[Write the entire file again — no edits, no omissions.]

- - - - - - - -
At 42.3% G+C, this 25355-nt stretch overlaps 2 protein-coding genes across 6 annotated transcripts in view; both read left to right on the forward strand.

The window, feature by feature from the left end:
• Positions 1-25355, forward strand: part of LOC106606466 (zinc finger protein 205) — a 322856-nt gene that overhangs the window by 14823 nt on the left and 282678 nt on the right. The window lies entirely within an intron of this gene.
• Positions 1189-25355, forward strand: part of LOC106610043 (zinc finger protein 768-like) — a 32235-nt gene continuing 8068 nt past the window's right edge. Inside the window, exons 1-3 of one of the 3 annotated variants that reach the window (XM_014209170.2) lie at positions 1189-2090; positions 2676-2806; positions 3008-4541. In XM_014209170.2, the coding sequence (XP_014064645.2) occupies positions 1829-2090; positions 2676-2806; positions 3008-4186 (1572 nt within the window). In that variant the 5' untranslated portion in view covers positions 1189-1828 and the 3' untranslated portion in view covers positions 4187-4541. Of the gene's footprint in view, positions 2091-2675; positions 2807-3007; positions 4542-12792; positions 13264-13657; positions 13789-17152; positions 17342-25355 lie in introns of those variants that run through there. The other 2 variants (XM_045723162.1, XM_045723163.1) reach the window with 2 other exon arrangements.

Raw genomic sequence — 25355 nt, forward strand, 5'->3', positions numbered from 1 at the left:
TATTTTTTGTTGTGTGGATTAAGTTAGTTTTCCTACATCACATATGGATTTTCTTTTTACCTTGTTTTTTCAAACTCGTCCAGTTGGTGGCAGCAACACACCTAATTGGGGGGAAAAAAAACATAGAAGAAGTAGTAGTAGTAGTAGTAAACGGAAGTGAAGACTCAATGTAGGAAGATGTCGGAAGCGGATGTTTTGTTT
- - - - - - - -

At 42.3% G+C, this 25355-nt stretch overlaps 2 protein-coding genes across 6 annotated transcripts in view; both read left to right on the forward strand.

The window, feature by feature from the left end:
• Positions 1-25355, forward strand: part of LOC106606466 (zinc finger protein 205) — a 322856-nt gene that overhangs the window by 14823 nt on the left and 282678 nt on the right. The window lies entirely within an intron of this gene.
• Positions 1189-25355, forward strand: part of LOC106610043 (zinc finger protein 768-like) — a 32235-nt gene continuing 8068 nt past the window's right edge. Inside the window, exons 1-3 of one of the 3 annotated variants that reach the window (XM_014209170.2) lie at positions 1189-2090; positions 2676-2806; positions 3008-4541. In XM_014209170.2, the coding sequence (XP_014064645.2) occupies positions 1829-2090; positions 2676-2806; positions 3008-4186 (1572 nt within the window). In that variant the 5' untranslated portion in view covers positions 1189-1828 and the 3' untranslated portion in view covers positions 4187-4541. Of the gene's footprint in view, positions 2091-2675; positions 2807-3007; positions 4542-12792; positions 13264-13657; positions 13789-17152; positions 17342-25355 lie in introns of those variants that run through there. The other 2 variants (XM_045723162.1, XM_045723163.1) reach the window with 2 other exon arrangements.

Raw genomic sequence — 25355 nt, forward strand, 5'->3', positions numbered from 1 at the left:
TATTTTTTGTTGTGTGGATTAAGTTAGTTTTCCTACATCACATATGGATTTTCTTTTTACCTTGTTTTTTCAAACTCGTCCAGTTGGTGGCAGCAACACACCTAATTGGGGGGAAAAAAAACATAGAAGAAGTAGTAGTAGTAGTAGTAAACGGAAGTGAAGACTCAATGTAGGAAGATGTCGGAAGCGGATGTTTTGTTT